I’m a Mac Gamer and I’m on a mission: To show you how everything you hear about Mac gaming is wrong and that the shiny aluminum machine you’re using right now is capable of much more than what they want you to believe.
Sometimes it feels like the whole world (or at least the video-gaming scene) deliberately wants to convince you that Macs sucks and that Mac gaming sucks even more. They will tell you that Apple is the worst (the company itself and everything they do), that Macs are over-priced and under-powered and that they’re incapable of playing anything better than Age of Empire 2.
I used to be part of the problem. Really. I never trashed Mac gaming, but back when I had my black MacBook, I simply believed what the internet trolls told me. I never even tried.
Fast-forward to 2014. Macs have never been better at playing video-games. I even run a blog that only talks about Mac Gaming! It’s time to put those rumors down. Not that I want to change the trolls’ opinions (that’s impossible and unimportant), I’m here to convince you that you shouldn’t have to give-up gaming because you chose a Mac. In fact, you should embrace it.
Let me tell you why everybody is wrong about Mac Gaming…
1. There are tons of amazing games available
This is going to sound painfully obvious (you’re a Mac Gamer HQ reader after all 😉 ) but you wouldn’t believe how lost most Mac users are. Every week, I get tons of emails asking me if good games exist on the Mac.
Instead of replying 10 times per week with a list of random games that I like, I did better.
The facts are undeniable. The quantity of high-quality Mac games is growing exponentially. Be it from powerhouses such as Blizzard or Valve, top-notch Mac porting companies such as Aspyr or Feral, or from quality indie studios, there are more and more
good great games coming to the Mac each year.
But I get you, you’ve heard so many times that Mac gaming sucks, it’s tough to take this seriously. Just so you know I mean business, I created this video with last year’s Top Mac games:
Those resources right there should be enough to keep you busy for months, but if you don’t feel like leaving this page, from the top of my head, there’s:
- BioShock Infinite
- Borderlands 2
- Max Payne 3
- StarCraft 2
- Diablo 3
- Portal 2
- DotA 2
- Civilization V
- F1 2013
- Tomb Raider
If there isn’t at least one game that you love in this list, there’s nothing I can do for you…. Moving on.
2. Mac Games are finally easy to find
The days when Mac games were impossible to find are long gone. It’s easy to forget that at one point in time, the only place where you could find Mac games were Apple stores. Then, when Apple stopped giving games shelf space, Mac gaming almost died.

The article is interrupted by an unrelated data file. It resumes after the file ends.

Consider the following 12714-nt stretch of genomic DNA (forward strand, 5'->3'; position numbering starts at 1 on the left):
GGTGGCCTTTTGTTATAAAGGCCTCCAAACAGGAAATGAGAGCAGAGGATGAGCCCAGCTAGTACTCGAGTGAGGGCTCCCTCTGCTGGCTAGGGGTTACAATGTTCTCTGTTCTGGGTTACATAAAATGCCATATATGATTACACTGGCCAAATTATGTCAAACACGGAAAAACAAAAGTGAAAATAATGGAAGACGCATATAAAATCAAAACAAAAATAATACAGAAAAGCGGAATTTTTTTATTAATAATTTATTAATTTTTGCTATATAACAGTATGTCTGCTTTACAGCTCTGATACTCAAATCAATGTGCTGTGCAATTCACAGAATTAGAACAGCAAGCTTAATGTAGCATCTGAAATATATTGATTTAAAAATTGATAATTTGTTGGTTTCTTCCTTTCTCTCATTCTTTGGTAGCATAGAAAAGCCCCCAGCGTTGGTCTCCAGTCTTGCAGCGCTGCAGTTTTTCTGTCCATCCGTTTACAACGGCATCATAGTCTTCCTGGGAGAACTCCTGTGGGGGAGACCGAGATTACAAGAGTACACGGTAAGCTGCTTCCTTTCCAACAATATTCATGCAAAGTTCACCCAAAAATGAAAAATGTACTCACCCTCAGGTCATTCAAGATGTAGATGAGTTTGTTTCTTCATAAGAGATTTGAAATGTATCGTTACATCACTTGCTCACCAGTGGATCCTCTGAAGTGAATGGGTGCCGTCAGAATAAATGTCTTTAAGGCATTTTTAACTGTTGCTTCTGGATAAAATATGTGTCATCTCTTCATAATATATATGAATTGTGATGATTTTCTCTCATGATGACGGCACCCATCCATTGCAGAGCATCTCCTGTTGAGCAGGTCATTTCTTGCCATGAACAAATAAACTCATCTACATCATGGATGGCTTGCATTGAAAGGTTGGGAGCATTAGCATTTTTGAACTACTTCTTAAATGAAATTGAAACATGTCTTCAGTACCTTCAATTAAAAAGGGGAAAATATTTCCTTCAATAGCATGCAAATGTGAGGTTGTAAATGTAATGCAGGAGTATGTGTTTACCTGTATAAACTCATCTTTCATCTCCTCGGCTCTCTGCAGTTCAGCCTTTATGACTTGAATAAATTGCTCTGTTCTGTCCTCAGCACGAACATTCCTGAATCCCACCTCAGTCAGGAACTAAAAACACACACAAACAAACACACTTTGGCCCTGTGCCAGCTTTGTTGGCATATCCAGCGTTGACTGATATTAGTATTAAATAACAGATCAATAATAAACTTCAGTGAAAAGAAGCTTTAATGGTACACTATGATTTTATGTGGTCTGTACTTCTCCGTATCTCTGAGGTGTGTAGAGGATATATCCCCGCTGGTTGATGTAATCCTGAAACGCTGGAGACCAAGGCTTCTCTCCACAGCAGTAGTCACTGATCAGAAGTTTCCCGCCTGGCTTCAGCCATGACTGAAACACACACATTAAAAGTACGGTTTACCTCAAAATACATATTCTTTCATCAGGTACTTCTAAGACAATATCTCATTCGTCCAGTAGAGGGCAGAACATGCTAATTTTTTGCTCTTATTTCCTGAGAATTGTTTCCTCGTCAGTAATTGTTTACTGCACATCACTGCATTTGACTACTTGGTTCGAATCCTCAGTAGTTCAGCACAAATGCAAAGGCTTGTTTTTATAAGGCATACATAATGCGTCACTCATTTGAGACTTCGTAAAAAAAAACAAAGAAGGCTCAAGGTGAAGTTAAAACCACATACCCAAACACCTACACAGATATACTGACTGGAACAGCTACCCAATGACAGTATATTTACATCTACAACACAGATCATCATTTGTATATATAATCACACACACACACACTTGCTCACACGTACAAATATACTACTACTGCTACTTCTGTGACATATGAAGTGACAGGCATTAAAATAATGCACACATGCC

- Mac Game Store: What sets this online store apart is the fact it only offers Mac games. This means hundreds and hundreds of Mac games in only one place, including the newest and older ones. The Mac Games Store continues to evolve with a native App, more supported languages and even a brand-new system to earn points and exchange them for FREE Mac games.
- GamersGate: While GamersGate has less Mac games than the MacGamesStore, in many cases their games are compatible for both for Mac and PC. This means you can buy for example Borderlands 2 and install it on both Mac and PC. This may not be useful for everyone, but it’s still more value for your money if you occasionally game on a Windows PC.
- GameAgent: We’ve talked about GameAgent before. What sets them apart is now their huge Mac Games collection, but their amazing GameAgent tools, including Mac Match, which tells you which games your Mac could play (consolidating system requirements) and a real time price comparator that includes Amazon, Apple’s Mac App Store and more.
- Amazon: This is a go-to place for Mac Gamers since Amazon launched its Digital Store. Ever since, their Mac Gaming collection keeps growing, offering in some cases boxed games too. The Amazon brand is so known and trusted that it easily became one of the top choices for Mac Gamers. It also includes all of Amazon’s great features. For example, you can buy BioShock Inﬁnite with two clicks.
- Apple’s Mac App Store: Apple’s Mac Store is to this day the most easy, fast and intuitive way to buy and install a game for your Mac. The fact is, with the built-in Mac Store, you already have a huge collection of Mac games (and apps) at your disposal, 1-click away. The Mac Store also offers some of the best sales around, including Triple-A games for $0.99 or in some cases for FREE.
- Steam: With so many features to offer, Steam easily stands-out from the crowd. Not only does it have one of the biggest collections of Mac games out there, it also supports in many cases Steam-Play, a feature that lets you install on your Mac previously purchased PC games. If you have ever been a Steam user, there’s a good chance you will get FREE Mac versions of your games when you first install Steam on your Mac. Also, Steam offers FREE games such as Team Fortress 2.